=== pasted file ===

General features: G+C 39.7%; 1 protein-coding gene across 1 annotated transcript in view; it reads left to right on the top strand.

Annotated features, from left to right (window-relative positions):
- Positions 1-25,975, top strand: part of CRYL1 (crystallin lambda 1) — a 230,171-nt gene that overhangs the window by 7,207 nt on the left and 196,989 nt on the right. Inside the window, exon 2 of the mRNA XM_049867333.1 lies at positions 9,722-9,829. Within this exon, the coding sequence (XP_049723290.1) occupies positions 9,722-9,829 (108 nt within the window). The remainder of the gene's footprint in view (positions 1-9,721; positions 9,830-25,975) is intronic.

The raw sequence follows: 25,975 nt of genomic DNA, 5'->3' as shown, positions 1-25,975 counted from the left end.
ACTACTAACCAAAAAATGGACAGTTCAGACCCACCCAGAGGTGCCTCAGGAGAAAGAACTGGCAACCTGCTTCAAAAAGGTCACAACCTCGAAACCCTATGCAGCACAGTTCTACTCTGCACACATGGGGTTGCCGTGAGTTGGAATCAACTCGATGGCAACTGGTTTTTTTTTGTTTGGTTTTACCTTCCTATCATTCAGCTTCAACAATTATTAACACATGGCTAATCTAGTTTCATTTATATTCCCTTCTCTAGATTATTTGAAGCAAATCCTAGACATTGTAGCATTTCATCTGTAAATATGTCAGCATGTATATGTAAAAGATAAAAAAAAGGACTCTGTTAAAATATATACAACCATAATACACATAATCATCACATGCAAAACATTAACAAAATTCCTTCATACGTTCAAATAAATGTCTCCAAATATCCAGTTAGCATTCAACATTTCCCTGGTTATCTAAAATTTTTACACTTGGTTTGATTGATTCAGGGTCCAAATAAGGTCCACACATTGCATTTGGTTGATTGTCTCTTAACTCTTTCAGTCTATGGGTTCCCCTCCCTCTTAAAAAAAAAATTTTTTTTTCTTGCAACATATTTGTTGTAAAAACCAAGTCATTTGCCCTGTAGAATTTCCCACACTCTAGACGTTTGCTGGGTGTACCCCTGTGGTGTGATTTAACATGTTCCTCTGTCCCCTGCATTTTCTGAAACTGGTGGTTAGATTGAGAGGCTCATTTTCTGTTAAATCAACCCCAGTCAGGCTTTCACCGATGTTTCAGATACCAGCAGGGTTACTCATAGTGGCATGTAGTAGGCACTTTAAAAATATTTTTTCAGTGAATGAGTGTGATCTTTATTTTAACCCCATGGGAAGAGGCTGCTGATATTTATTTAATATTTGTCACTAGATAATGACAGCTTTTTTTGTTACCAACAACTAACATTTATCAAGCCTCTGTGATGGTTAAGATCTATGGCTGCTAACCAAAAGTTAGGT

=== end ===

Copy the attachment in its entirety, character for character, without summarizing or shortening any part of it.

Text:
General features: G+C 39.7%; 1 protein-coding gene across 1 annotated transcript in view; it reads left to right on the top strand.

Annotated features, from left to right (window-relative positions):
- Positions 1-25,975, top strand: part of CRYL1 (crystallin lambda 1) — a 230,171-nt gene that overhangs the window by 7,207 nt on the left and 196,989 nt on the right. Inside the window, exon 2 of the mRNA XM_049867333.1 lies at positions 9,722-9,829. Within this exon, the coding sequence (XP_049723290.1) occupies positions 9,722-9,829 (108 nt within the window). The remainder of the gene's footprint in view (positions 1-9,721; positions 9,830-25,975) is intronic.

The raw sequence follows: 25,975 nt of genomic DNA, 5'->3' as shown, positions 1-25,975 counted from the left end.
ACTACTAACCAAAAAATGGACAGTTCAGACCCACCCAGAGGTGCCTCAGGAGAAAGAACTGGCAACCTGCTTCAAAAAGGTCACAACCTCGAAACCCTATGCAGCACAGTTCTACTCTGCACACATGGGGTTGCCGTGAGTTGGAATCAACTCGATGGCAACTGGTTTTTTTTTGTTTGGTTTTACCTTCCTATCATTCAGCTTCAACAATTATTAACACATGGCTAATCTAGTTTCATTTATATTCCCTTCTCTAGATTATTTGAAGCAAATCCTAGACATTGTAGCATTTCATCTGTAAATATGTCAGCATGTATATGTAAAAGATAAAAAAAAGGACTCTGTTAAAATATATACAACCATAATACACATAATCATCACATGCAAAACATTAACAAAATTCCTTCATACGTTCAAATAAATGTCTCCAAATATCCAGTTAGCATTCAACATTTCCCTGGTTATCTAAAATTTTTACACTTGGTTTGATTGATTCAGGGTCCAAATAAGGTCCACACATTGCATTTGGTTGATTGTCTCTTAACTCTTTCAGTCTATGGGTTCCCCTCCCTCTTAAAAAAAAAATTTTTTTTTCTTGCAACATATTTGTTGTAAAAACCAAGTCATTTGCCCTGTAGAATTTCCCACACTCTAGACGTTTGCTGGGTGTACCCCTGTGGTGTGATTTAACATGTTCCTCTGTCCCCTGCATTTTCTGAAACTGGTGGTTAGATTGAGAGGCTCATTTTCTGTTAAATCAACCCCAGTCAGGCTTTCACCGATGTTTCAGATACCAGCAGGGTTACTCATAGTGGCATGTAGTAGGCACTTTAAAAATATTTTTTCAGTGAATGAGTGTGATCTTTATTTTAACCCCATGGGAAGAGGCTGCTGATATTTATTTAATATTTGTCACTAGATAATGACAGCTTTTTTTGTTACCAACAACTAACATTTATCAAGCCTCTGTGATGGTTAAGATCTATGGCTGCTAACCAAAAGTTAGGT